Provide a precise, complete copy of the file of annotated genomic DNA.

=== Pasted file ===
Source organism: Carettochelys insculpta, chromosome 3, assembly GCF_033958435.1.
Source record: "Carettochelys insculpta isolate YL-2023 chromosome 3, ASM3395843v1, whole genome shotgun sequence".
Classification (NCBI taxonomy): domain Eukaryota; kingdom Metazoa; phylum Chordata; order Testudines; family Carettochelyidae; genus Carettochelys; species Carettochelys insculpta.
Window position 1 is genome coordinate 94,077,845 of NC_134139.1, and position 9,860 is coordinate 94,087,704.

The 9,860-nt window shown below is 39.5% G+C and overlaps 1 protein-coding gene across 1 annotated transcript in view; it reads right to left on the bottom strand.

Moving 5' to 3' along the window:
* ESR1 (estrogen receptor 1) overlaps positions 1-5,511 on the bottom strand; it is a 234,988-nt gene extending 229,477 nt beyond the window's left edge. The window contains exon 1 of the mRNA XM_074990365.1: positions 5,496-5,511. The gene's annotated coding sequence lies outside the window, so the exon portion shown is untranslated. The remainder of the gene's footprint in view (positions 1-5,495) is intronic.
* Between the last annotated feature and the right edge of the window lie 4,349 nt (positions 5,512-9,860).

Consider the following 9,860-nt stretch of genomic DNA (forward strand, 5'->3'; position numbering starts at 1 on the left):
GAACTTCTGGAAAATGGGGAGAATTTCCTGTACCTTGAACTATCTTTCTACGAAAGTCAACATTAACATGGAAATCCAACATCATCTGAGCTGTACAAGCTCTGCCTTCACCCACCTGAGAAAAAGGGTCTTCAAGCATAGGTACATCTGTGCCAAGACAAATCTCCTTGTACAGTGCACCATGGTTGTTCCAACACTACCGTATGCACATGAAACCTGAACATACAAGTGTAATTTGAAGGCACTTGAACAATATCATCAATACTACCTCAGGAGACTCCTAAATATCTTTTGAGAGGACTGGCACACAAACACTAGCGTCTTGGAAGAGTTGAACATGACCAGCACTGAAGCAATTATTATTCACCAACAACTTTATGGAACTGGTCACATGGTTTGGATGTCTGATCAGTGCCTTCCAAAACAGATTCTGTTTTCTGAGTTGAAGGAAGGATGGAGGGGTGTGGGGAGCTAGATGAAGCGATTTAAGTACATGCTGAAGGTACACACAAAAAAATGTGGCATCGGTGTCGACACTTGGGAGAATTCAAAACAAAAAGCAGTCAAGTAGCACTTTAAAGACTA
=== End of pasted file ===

Source organism: Carettochelys insculpta, chromosome 3, assembly GCF_033958435.1.
Source record: "Carettochelys insculpta isolate YL-2023 chromosome 3, ASM3395843v1, whole genome shotgun sequence".
Classification (NCBI taxonomy): domain Eukaryota; kingdom Metazoa; phylum Chordata; order Testudines; family Carettochelyidae; genus Carettochelys; species Carettochelys insculpta.
Window position 1 is genome coordinate 94,077,845 of NC_134139.1, and position 9,860 is coordinate 94,087,704.

The 9,860-nt window shown below is 39.5% G+C and overlaps 1 protein-coding gene across 1 annotated transcript in view; it reads right to left on the bottom strand.

Moving 5' to 3' along the window:
* ESR1 (estrogen receptor 1) overlaps positions 1-5,511 on the bottom strand; it is a 234,988-nt gene extending 229,477 nt beyond the window's left edge. The window contains exon 1 of the mRNA XM_074990365.1: positions 5,496-5,511. The gene's annotated coding sequence lies outside the window, so the exon portion shown is untranslated. The remainder of the gene's footprint in view (positions 1-5,495) is intronic.
* Between the last annotated feature and the right edge of the window lie 4,349 nt (positions 5,512-9,860).

Consider the following 9,860-nt stretch of genomic DNA (forward strand, 5'->3'; position numbering starts at 1 on the left):
GAACTTCTGGAAAATGGGGAGAATTTCCTGTACCTTGAACTATCTTTCTACGAAAGTCAACATTAACATGGAAATCCAACATCATCTGAGCTGTACAAGCTCTGCCTTCACCCACCTGAGAAAAAGGGTCTTCAAGCATAGGTACATCTGTGCCAAGACAAATCTCCTTGTACAGTGCACCATGGTTGTTCCAACACTACCGTATGCACATGAAACCTGAACATACAAGTGTAATTTGAAGGCACTTGAACAATATCATCAATACTACCTCAGGAGACTCCTAAATATCTTTTGAGAGGACTGGCACACAAACACTAGCGTCTTGGAAGAGTTGAACATGACCAGCACTGAAGCAATTATTATTCACCAACAACTTTATGGAACTGGTCACATGGTTTGGATGTCTGATCAGTGCCTTCCAAAACAGATTCTGTTTTCTGAGTTGAAGGAAGGATGGAGGGGTGTGGGGAGCTAGATGAAGCGATTTAAGTACATGCTGAAGGTACACACAAAAAAATGTGGCATCGGTGTCGACACTTGGGAGAATTCAAAACAAAAAGCAGTCAAGTAGCACTTTAAAGACTA